The project status for "Star Citizen" on their website:

The project status for “Star Citizen” on their website:

Crowd-funding is probably here to stay. The benefits for everyone involved are too important for us to see it diminish. When projects are completed, we are often given gems that never would have seen the light of day if not for the contributions of passionate gamers. I’ve donated to Kickstarters here and there and it’s a really great way to feel like I’m a part of the game development process, as I don’t have many abilities that would otherwise lend themselves to that kind of work. Crowd-funding can be a really fabulous way to bring indie games to the forefront of the gaming industry, if we all do our part. Developers need to keep us up to date and treat us like big name investors; we’ve given them our money and now they need to deliver. The relationship between developer and gamer can be rewarding for both and improve the process of game creation. I think the boost indie games have seen within the industry can only take us higher. Do your research, stay passionate, and stay supportive, like a great bra or a well-meaning mother.


Press F To Do The Thing (An Assessment of QTEs)

Last month, guest writer Tucker Poindexter got us thinking about the effects of film on video game storytelling. One of the points he brought up involved cinematics, or cut scenes, in games and how we as an audience want those scenes to enhance our gaming experience. It all came down to one thing: interconnectivity, or, how game developers get us to move from “a passive observer to an active participant.” One way in which developers get us to be active participants, is with Quick Time Events (QTEs). QTEs are context-based actions played by the gamer after receiving an on-screen prompt. There are lots of incredible QTEs that help the audience stay connected to the game, but lately we’ve been feeling a little let down. Are QTEs still here to keep us actively engaged or are they merely here to make game cinematics less passive?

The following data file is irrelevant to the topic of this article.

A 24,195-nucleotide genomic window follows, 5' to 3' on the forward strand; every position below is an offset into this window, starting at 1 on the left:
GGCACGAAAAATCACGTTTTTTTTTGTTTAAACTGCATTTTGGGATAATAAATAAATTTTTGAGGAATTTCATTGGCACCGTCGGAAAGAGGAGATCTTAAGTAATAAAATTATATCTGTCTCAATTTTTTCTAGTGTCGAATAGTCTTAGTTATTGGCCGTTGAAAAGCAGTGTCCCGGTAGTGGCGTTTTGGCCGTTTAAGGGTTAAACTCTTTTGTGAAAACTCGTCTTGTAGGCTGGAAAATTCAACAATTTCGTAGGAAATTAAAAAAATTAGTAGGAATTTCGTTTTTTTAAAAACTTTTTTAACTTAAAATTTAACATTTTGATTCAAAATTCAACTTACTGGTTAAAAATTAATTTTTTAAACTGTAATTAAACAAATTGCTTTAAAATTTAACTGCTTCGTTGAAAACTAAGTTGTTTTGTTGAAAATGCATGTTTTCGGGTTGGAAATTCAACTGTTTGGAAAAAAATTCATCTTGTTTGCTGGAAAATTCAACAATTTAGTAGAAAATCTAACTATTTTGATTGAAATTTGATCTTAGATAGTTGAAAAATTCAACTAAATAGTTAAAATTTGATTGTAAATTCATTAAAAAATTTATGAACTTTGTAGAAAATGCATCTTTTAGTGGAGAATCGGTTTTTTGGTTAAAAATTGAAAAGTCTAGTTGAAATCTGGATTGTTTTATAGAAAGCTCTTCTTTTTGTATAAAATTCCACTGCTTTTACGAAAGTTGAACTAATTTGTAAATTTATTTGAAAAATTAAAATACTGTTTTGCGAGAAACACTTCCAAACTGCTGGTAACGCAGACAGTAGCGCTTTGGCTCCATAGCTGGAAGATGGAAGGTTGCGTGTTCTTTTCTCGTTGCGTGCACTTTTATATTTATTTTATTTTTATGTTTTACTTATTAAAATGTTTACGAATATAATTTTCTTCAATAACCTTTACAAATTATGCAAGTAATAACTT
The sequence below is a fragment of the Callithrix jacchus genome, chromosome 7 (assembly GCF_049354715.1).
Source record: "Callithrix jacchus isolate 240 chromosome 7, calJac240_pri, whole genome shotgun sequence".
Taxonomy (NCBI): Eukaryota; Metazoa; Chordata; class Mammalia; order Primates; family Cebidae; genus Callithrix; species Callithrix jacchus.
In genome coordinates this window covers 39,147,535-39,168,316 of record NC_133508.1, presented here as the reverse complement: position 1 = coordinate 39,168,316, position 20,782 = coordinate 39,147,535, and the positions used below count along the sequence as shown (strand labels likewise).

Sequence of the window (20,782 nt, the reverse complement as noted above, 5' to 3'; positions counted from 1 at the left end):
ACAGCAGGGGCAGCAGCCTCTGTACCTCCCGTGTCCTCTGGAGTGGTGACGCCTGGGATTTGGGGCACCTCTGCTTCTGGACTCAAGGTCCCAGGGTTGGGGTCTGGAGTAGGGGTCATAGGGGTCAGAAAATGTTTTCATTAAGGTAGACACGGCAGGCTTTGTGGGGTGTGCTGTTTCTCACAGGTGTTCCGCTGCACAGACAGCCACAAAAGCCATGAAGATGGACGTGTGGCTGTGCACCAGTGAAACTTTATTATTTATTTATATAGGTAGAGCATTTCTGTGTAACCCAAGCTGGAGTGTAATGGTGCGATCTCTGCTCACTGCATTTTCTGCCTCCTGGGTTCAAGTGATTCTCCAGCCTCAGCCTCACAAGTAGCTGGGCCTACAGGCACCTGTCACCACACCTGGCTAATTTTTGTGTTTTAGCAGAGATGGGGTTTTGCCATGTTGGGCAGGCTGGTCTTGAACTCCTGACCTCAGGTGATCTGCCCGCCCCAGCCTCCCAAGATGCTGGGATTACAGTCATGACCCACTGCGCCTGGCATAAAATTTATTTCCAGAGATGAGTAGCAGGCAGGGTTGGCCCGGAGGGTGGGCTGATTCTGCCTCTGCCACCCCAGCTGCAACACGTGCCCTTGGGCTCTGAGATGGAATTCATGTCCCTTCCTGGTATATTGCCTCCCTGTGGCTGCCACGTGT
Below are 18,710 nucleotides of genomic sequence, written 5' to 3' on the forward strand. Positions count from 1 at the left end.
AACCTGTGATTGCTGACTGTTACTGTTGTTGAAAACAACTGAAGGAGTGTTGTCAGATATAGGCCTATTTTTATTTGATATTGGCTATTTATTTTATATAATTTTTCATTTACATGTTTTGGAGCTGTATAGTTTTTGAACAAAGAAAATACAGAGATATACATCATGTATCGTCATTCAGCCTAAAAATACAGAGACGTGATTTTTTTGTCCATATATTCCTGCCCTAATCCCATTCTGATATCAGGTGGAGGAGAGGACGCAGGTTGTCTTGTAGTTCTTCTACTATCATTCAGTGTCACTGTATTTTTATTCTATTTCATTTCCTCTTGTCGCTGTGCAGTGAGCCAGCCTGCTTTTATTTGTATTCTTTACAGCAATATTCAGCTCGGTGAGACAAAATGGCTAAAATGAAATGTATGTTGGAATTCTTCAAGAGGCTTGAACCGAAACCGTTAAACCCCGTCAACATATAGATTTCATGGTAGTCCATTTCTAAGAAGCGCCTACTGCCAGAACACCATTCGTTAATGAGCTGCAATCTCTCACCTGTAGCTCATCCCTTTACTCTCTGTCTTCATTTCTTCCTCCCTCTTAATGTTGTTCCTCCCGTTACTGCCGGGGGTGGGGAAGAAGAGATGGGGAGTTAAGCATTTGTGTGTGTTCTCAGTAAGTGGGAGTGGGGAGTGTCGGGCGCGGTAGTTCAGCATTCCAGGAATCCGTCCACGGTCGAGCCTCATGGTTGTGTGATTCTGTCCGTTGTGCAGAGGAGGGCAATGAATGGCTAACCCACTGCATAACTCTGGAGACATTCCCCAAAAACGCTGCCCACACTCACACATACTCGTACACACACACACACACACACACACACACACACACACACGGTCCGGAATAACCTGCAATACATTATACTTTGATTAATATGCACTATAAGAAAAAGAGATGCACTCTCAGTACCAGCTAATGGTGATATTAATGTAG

Pay F to Be Super Lame. This is an example of a QTE.

Pay F to Be Super Lame. This is an example of a QTE…and it sucks.

From a developer’s perspective, I could see how QTEs are extremely valuable. QTEs allow players more control during major events and fight scenes that, in the past, would have delegated them to the sideline rather than having some control over the outcome. The player therefore doesn’t have to spend much time watching the character they have spent countless hours controlling do something without them. That being said, what is required of a QTE in order for a player to feel emotionally and mentally engaged? In “Call of Duty: Advanced Warfare”, there is a moment where the player is asked to “Press F to pay respects.” All this does -spoiler- is make your character walk over to a casket, place his hand on it for a moment, and then turn away. Is that really more engaging than not prompting the player, but instead letting them choose to go to the casket (or not)? On Reddit, users felt that on top of it being a pretty basic QTE, it also attempted to force them to feel a certain way – “Press X to feel sad”. Doesn’t that also take away from the “active participant”? Not only does the player not get to move naturally, but they don’t get to feel naturally either. In “The Walking Dead” there is a moment where the protagonist, Lee, faces a dilemma: a young boy may or may not be bitten, and the character’s father is adamant that he has not. Meanwhile, another character insists that he has and that swift action must be taken. You have the choice of whom to side with and, even though your choice has no drastic effect immediately, the game tells you that the character you DID NOT side with will remember that you chose not to. This sort of emotional storytelling allows the player to identify with their character and the characters around them much more deeply than simply giving them a single option with a single outcome.